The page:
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Alexandra Theatre

Location: Birmingham

The Alexandra Theatre was built in 1901 by William Coutts at a cost of £10,000 and was originally called the Lyceum.  Its opening production was a play entitled The Workman, which ran from 27th May 1901, with tickets ranging in price from two shillings to four (old) pence.  Unfortunately, insufficient public support resulted in the theatre being offered for sale just over a year later.  The sale attracted no great interest, and the Lyceum was bought by Lester Collingwood for just £4,450.

Collingwood was a flamboyant personality who sported a magnificent moustache.  He had extensive theatre experience and was particularly associated with the melodrama When London Sleeps, in which he toured for some time, playing the role of the villain.  Many theatres at the time had a royal connection, and Collingwood bowed to tradition by renaming the theatre to honour Queen Alexandra.

The Alexandra Theatre opened in 1902 with a melodrama called The Fatal Wedding.  Public taste greatly favoured this genre of entertainment, and the new manager quickly established his personality within Birmingham, such that the venue was soon tagged ‘The People’s Theatre’.  Collingwood also initiated the Alexandra’s panto tradition, beginning with Aladdin, which ran for eight weeks.  It is rumoured that Charlie Chaplin was one of the actors to have starred in these pantomimes. Sadly, this golden age came to an abrupt end when Collingwood was involved in a traffic accident at the age of 56.  On his way to visit an actress friend in Sheffield, his car collided with a milk float and he was killed instantly.  It was revealed some time afterwards that he had amassed the considerable personal fortune of £12,000.

A new era in the history of the theatre began in 1911 when the Alexandra was bought by Leon Salberg in association with his two brothers-in-law, Joshua and Julias Thomas.  Salberg had been born in Warsaw to a Jewish family and was 36 when he took over the theatre.  He had great theatrical flair, coupled with acute business sense.  He was especially good at discovering artists, and could usually tell whether a production would succeed, even though he hardly read a play himself.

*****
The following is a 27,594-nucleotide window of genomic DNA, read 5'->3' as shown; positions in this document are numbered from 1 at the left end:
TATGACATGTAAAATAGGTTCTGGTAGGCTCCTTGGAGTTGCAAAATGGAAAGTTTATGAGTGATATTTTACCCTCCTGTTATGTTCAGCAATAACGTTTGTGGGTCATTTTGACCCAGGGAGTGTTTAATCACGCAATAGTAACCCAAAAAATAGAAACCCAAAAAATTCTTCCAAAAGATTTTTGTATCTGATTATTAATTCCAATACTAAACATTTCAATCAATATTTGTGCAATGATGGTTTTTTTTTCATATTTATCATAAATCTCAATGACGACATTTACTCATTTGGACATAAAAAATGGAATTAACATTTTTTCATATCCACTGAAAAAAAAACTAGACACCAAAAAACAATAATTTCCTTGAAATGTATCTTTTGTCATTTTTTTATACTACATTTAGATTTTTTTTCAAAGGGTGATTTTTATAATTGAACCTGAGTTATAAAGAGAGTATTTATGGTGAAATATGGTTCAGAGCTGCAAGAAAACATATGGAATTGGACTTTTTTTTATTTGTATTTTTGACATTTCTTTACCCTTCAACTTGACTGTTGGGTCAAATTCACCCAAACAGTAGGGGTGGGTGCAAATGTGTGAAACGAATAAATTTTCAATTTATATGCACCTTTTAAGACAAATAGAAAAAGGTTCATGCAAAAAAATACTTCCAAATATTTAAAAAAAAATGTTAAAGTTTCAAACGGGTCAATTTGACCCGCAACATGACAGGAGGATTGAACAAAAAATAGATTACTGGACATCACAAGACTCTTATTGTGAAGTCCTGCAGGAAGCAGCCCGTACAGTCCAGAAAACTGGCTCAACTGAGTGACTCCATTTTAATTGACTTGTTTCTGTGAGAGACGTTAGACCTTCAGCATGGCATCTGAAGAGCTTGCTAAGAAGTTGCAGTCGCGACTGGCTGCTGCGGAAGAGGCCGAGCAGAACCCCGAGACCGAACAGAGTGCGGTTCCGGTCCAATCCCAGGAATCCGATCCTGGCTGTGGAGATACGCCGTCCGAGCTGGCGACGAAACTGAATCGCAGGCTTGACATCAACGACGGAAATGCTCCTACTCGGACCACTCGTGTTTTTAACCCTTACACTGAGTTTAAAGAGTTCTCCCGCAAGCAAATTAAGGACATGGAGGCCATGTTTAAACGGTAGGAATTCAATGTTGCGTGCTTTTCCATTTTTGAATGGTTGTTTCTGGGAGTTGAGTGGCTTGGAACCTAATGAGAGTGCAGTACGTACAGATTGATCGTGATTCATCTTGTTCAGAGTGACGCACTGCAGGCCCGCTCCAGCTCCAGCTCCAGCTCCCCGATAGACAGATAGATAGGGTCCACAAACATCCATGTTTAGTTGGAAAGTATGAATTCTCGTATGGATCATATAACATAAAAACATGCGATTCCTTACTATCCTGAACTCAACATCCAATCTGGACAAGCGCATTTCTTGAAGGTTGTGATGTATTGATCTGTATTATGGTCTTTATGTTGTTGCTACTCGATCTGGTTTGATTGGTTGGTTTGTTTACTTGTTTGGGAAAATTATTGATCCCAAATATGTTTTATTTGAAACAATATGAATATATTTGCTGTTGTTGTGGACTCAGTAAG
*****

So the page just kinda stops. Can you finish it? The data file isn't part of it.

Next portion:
With the outbreak of the First World War, the theatre’s output altered to reflect the national mood.  Tommy Atkins and Home from the Trenches were two of the many plays produced.  A few years later, shows such as The Tommy Came Home and Safe Again celebrated the end of the conflict. Around 1921, melodrama was gradually replaced by touring reviews such as Flirts and Skirts and High Heels and Stockings.  The post-war transformation in trends and public taste was the motivation behind Leon Salberg’s decision to change the Alexandra into a repertory theatre from 28th March 1927. After a while, however, business declined considerably, and Salberg decided to introduce a form of entertainment known as ‘non-stop variety’, employing a basic permanent company and a resident comedian, Dan Leno Jnr.  Prices remained the same and patrons could stay all day if they so wished.  Sadly, this venture failed and provoked a drop in staff morale, but things improved drastically with the start of a new pantomime, Red Riding Hood.

As productions at the theatre became increasingly ambitious, it became clear that the old building could no longer cope with the demands placed upon it.  Consequently, the theatre was rebuilt in 1935 at a cost of £40,000.

Alexandra Theatre
Station Street 
Birmingham
B5 4DS

Box Office Number:
0844 8713011

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